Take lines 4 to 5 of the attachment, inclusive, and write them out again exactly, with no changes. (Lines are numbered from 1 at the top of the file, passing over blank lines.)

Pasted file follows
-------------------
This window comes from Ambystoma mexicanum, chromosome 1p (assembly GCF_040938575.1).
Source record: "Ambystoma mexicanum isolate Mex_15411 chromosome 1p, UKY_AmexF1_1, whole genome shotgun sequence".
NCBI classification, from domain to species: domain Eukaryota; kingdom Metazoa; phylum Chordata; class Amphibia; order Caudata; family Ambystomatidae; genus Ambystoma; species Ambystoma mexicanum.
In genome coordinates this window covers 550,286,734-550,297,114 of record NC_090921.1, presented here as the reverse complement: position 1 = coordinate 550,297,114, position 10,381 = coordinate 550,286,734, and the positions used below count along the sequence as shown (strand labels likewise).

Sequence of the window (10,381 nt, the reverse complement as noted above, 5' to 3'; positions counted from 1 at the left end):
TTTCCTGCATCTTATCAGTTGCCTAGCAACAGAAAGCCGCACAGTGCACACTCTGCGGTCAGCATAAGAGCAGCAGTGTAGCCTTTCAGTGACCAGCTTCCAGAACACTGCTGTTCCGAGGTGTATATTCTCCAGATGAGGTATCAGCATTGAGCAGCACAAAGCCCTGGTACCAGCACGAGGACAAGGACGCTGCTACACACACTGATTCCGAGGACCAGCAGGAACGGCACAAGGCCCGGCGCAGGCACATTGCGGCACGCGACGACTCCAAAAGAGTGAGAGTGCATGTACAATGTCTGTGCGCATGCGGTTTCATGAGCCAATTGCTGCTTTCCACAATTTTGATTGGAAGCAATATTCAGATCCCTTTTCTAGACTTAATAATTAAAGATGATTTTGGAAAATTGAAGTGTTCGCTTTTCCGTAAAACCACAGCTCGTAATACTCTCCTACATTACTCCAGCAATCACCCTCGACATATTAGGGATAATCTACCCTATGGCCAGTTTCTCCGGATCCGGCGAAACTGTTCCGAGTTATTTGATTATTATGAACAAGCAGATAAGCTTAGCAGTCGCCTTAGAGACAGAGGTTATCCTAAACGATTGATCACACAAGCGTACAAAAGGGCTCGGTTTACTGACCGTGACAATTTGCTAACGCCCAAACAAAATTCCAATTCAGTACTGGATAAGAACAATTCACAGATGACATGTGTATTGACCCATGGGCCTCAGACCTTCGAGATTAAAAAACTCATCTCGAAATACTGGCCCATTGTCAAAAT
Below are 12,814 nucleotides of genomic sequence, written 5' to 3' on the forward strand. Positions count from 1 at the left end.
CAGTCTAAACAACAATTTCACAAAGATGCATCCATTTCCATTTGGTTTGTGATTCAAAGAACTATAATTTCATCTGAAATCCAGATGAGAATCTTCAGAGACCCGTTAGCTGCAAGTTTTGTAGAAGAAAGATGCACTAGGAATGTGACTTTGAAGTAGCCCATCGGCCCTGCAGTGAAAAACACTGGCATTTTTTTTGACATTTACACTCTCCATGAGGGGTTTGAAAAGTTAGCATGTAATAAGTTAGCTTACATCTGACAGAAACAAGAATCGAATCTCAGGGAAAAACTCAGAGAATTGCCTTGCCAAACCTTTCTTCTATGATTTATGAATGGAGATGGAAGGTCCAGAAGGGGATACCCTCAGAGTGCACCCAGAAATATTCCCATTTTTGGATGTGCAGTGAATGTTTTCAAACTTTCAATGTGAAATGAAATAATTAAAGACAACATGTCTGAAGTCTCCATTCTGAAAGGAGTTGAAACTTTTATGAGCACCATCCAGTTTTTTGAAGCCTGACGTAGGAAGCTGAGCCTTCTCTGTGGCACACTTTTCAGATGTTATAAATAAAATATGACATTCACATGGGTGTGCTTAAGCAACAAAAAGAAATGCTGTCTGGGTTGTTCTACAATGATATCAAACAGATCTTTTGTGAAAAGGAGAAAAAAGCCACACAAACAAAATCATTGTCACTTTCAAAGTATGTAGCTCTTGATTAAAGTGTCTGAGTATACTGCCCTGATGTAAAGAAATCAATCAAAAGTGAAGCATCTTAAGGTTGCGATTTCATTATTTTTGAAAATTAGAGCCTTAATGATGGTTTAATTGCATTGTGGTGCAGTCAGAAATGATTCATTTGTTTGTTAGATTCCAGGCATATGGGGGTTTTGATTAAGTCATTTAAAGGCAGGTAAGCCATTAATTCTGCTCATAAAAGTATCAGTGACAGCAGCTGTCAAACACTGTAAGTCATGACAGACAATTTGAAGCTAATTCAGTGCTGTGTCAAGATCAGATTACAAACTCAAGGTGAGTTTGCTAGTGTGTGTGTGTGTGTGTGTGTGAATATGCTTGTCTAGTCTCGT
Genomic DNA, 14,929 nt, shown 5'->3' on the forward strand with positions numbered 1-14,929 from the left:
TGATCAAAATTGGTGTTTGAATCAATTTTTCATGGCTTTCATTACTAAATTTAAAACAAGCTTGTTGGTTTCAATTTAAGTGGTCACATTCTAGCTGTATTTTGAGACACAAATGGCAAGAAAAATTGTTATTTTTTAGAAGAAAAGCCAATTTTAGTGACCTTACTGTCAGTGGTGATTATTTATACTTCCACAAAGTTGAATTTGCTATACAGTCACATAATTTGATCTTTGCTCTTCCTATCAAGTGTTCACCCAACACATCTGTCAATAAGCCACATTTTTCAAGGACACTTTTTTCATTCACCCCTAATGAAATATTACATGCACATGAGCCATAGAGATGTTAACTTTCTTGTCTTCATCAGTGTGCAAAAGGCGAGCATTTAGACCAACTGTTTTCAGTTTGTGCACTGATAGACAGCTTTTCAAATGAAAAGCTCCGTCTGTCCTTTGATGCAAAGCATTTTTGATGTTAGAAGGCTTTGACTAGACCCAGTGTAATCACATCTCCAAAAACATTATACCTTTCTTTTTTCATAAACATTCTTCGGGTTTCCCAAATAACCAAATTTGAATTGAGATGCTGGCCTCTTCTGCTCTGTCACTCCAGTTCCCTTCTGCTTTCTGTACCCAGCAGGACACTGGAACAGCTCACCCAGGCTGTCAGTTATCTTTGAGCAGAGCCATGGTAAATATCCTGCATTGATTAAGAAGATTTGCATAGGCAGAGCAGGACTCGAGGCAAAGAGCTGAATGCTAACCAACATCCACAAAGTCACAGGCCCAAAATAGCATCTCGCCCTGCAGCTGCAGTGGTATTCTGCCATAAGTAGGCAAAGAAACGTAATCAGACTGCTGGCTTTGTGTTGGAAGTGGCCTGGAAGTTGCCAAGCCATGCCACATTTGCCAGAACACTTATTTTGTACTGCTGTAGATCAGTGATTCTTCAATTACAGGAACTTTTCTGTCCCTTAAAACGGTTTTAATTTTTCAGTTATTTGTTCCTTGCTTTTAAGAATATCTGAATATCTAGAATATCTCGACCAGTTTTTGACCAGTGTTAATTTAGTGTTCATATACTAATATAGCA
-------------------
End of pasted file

In genome coordinates this window covers 550,286,734-550,297,114 of record NC_090921.1, presented here as the reverse complement: position 1 = coordinate 550,297,114, position 10,381 = coordinate 550,286,734, and the positions used below count along the sequence as shown (strand labels likewise).

Sequence of the window (10,381 nt, the reverse complement as noted above, 5' to 3'; positions counted from 1 at the left end):